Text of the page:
Why do we like the little guy in basketball? Because it reminds us of ourselves, the ones who missed out on the two-foot growth spurt that we swear could make us into NBA players? Because it gives us a glance at someone doing something they aren’t exactly supposed to do? Maybe. We like underdogs.
Dallas’ J.J. Barea fits that mold. The whirling dervish dropped 17 points and five assists on the Miami Heat in Game 5 of the NBA Finals. How can a guy who’s not even 6-feet tall – teammate Brian Cardinal said he might be 6-feet in stilettos – do this over giants? And how did he score Miss Universe 2006 being so short? And is she taller than him when she’s wearing stilettos?
Either way, Barea is cementing his place amongst the best players 6-feet or smaller. At 26 years old, his career numbers of 7.1 points and 2.9 assists per game are only on the rise.
In honor of the little guy, I take a look at some of the NBA’s five best small ballers like your elementary school class photo; in line from shortest to tallest.
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Tyrone “Muggsy” Bogues (5-3)
Who is the smallest of them all? Bogues is king of all short basketball players. Even at 135 pounds, his career stretched the course of 14 seasons where he averaged 7.7 points and 7.6 assists per outing, and in two of his seasons he surpassed the 10 assist per game threshold. Impressively, Bogues survived the physicality and grind of the NBA while spending the majority of his career with the Charlotte Hornets.
After retirement, he was briefly the head coach of the WNBA’s Charlotte Sting before the franchise folded after two years of existence. And yes, according to Wikipedia, he was indeed shorter than all of his players.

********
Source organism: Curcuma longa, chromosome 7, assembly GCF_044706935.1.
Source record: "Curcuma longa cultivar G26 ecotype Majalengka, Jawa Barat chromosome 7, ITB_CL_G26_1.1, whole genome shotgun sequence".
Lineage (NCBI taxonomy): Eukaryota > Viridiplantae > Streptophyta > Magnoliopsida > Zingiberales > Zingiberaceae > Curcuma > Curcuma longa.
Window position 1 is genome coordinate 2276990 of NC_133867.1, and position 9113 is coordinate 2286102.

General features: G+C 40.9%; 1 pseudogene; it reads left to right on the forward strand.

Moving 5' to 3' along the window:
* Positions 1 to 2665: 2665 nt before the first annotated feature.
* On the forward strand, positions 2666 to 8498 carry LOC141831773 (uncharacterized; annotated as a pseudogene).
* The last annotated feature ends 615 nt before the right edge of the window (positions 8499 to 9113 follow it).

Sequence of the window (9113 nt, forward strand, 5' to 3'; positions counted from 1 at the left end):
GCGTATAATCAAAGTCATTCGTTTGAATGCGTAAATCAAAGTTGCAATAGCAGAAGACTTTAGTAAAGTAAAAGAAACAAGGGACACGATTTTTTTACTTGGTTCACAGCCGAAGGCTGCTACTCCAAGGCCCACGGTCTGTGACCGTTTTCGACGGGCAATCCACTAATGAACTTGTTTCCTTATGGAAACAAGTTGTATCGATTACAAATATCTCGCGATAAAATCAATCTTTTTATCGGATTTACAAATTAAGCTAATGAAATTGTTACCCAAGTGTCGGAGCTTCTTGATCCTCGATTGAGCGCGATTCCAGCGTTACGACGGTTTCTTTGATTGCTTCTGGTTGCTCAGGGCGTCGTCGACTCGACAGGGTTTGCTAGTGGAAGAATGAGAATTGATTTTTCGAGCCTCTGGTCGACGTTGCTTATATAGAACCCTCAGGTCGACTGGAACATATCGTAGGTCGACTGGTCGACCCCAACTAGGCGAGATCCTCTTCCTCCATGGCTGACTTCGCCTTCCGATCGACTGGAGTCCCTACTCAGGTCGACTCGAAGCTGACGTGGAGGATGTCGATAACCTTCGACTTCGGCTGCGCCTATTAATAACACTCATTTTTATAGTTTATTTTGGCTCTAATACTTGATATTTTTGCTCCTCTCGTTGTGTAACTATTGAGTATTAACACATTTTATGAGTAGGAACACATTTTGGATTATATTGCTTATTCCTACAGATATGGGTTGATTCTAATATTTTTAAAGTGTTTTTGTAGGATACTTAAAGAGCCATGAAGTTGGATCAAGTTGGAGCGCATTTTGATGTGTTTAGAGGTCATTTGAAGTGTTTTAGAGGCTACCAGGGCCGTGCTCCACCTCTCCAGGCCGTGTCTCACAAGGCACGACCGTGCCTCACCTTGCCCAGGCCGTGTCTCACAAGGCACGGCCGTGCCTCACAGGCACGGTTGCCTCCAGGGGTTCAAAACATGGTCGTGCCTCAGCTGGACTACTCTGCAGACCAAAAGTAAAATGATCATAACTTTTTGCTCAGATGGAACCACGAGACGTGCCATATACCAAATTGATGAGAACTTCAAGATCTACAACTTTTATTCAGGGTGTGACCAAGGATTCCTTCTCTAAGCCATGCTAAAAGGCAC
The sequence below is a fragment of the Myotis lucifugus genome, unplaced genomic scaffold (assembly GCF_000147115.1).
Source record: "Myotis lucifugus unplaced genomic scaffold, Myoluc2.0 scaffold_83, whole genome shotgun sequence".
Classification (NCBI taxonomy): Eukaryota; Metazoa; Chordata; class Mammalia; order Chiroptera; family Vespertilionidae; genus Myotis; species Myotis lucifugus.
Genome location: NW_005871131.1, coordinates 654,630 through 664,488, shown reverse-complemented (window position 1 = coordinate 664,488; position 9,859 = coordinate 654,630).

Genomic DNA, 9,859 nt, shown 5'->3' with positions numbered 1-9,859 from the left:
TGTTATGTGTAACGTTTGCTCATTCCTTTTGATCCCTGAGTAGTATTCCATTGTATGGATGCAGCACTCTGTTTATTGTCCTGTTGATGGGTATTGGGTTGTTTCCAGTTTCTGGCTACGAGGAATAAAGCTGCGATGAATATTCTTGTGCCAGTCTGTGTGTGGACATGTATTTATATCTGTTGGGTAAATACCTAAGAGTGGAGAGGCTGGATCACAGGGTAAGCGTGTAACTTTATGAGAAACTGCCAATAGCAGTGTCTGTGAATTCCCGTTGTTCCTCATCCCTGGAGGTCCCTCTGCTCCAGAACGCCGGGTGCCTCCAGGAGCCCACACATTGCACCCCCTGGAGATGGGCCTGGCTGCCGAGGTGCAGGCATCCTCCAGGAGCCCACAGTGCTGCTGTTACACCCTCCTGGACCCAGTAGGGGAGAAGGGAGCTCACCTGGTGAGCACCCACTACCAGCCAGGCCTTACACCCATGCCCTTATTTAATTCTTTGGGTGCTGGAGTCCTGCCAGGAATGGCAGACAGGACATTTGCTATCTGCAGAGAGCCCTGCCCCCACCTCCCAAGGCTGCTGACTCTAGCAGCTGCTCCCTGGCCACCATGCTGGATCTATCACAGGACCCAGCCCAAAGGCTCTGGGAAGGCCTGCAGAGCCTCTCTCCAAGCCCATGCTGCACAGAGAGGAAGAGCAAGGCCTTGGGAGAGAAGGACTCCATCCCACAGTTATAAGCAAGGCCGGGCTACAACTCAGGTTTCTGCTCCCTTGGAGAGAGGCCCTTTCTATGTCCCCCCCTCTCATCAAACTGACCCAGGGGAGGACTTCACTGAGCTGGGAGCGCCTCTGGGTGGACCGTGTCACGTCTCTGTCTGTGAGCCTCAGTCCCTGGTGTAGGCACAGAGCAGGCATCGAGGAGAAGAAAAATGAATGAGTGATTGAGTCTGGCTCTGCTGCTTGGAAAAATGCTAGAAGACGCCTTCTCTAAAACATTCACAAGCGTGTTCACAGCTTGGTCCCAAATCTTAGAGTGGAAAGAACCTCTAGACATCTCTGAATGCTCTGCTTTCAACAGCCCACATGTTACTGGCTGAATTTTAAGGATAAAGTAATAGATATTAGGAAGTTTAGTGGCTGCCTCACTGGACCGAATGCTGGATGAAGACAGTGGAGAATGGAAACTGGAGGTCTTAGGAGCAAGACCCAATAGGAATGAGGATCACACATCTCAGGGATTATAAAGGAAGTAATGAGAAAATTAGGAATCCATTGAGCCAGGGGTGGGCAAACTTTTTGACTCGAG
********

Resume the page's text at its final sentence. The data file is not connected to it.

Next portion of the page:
The most comedic part of his career, though, had to be time spent teaming with the 7-7 Manute Bol on the Washington Bullets.
Earl Boykins (5-5)
Still truckin’ along at the age of 34, Boykins is about 1,000 points away from Bogues’ 6,858 career points. In the 2006-07 season he averaged an impressive 14.6 points and 4.4 assists per game with the Denver Nuggets before Nene got hungry and mistook him for a gingerbread man.
Just kidding. He averaged 7.2 points and 2.5 assists for the Milwaukee Bucks this past season.
Anthony “Spud” Webb (5-6)
Perhaps best known for his 1986 Dunk Contest, Webb surprised his Atlanta Hawks teammate Dominique Wilkins with some sick slams. But there was more to Webb than dunking. I, for one, envision him in a Hawks uniform, but the peak of his career was spent with the Sacramento Kings.
He averaged 16.0 points and 7.1 assists with the Kings in the 1991-92 season and has career averages of 9.9 points and 5.3 assists. Most recently, he let fellow little-man Nate Robinson jump over him en route to a Slam Dunk Contest win in 2006.
Calvin Murphy (5-9)
The old man out of the bunch, Murphy is the only player in this list to be inducted into the basketball Hall of Fame. His average of 17.9 points is also the most amongst this group. In five of his seasons, Murphy dropped 20-plus points per game in five of his NBA seasons and was named an All-Star in 1979.
In 1981, Murphy scored a career-high 57 points on the San Antonio Spurs. Most notably, Murphy was an extraordinary free throw shooter, finishing that same season with a ridiculous 95.8 percent average.
Nate Robinson (5-9)
Just 26 years old, Robinson is on the fast track to becoming one of the great small ballers of all-time – if he can get off the Oklahoma City Thunder bench. His three slam dunk titles make Nate the Great one of the more electric players in the game, and his 11.3-point, 2.3-assist averages stack up pretty well against the others on this list.
The best season for Robinson came on a lowly 2008-09 Knick team, where he averaged 17.2 points and 4.1 assists per game. But yeah, it’s his dunking that makes him fun to watch.
Who’s your favorite small baller of all time?
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